5. One important qualifier is that the chess and NBA examples already assume a game is on to be played.  A war, in contrast, is started as a matter of volition on at least one side.  If AI creates a new arms race of sorts, where one side at times opens up a decisive lead, that may provoke more decisions to engage and thus attack.  The mere fact that AI increases the variance in the power gap between the two sides may increase the number of attacks and thus wars.

So there is more to this question than meets the eye at first, and I have only begun to engage with it.

Addendum: AI is also spreading in the legal world, will this help defendants or plaintiffs more?

Sunday assorted links

by on March 26, 2017 at 2:41 pm in Uncategorized | Permalink

The new George Steiner book

by on March 26, 2017 at 1:51 am in Uncategorized | Permalink

George Steiner, with Laure Adler, A Long Saturday: Conversations.  Steiner is one of the most knowledgeable people, even into his 90s.  From these conversations I learned that he started working for The Economist as an economics reporter after WWII, computers drive us to a notion of “minimal language,” “God is Kafka’s uncle,” he recommends North, by Louis-Ferdinand Céline, and Ben-Gurion once told him “Only one thing matters: send me your children.”  By the way, “Malraux predicted that the religious wars of the twenty-first century would be the greatest in history.”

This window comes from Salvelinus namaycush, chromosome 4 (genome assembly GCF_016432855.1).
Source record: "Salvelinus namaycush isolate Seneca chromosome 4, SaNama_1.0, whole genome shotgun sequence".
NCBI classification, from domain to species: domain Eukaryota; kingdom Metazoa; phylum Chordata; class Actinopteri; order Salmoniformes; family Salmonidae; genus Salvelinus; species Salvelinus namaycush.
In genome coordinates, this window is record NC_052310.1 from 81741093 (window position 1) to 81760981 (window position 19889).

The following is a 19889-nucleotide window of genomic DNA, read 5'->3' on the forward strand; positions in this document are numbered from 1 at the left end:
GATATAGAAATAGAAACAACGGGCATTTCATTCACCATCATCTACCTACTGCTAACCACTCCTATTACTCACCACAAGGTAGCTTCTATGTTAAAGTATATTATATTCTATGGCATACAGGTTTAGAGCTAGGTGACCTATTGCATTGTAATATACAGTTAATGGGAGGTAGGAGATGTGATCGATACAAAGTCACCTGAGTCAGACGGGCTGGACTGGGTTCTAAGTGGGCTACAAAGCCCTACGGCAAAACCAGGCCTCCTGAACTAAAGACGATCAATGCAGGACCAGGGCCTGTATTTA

Definitely recommended.

Saturday assorted links

by on March 25, 2017 at 11:20 am in Uncategorized | Permalink

*Ties*, by Domenico Starnone

by on March 25, 2017 at 2:45 am in Uncategorized | Permalink

This is one of the better Italian novels of the last few decades, and this year’s first fiction must-read.  It is short, easy to comprehend, utterly compelling, and the basic story line is that of a married couple and their children, to say more would spoil the plot.  The introduction and translation are by Jhumpa Lahiri, also first-rate (by the way, here is my conversation with Jhumpa, toward the end she discusses this project).

Here is the Amazon link.   This Rachel Donadio NYT review provides some very useful background knowledge.

Friday assorted links

by on March 24, 2017 at 11:42 am in Uncategorized | Permalink

Let’s say you believe that a flood of forthcoming warrior-entrepreneurs will create exciting new products and earn high rates of return on their capital; associated venture capitalists will benefit too.

That might sound quite optimistic, and in one regard it is.  But the high returns also indicate that the status quo ex ante is in some way deficient.  Had the earlier entrepreneurs done better, the opportunities for these new creators might have been less.  In a sense, the prediction is also an (implied) pessimistic take on the current world as it stands.  The overall state of affairs may be less positive than many others believe.

The mood states of “optimism” and “pessimism” are often misleading ways of classifying or thinking about people’s views on the economy, or indeed about other matters too.  Those descriptors do not distinguish between attitudes toward likely final outcomes, as opposed to attitudes about benchmarks and constraints.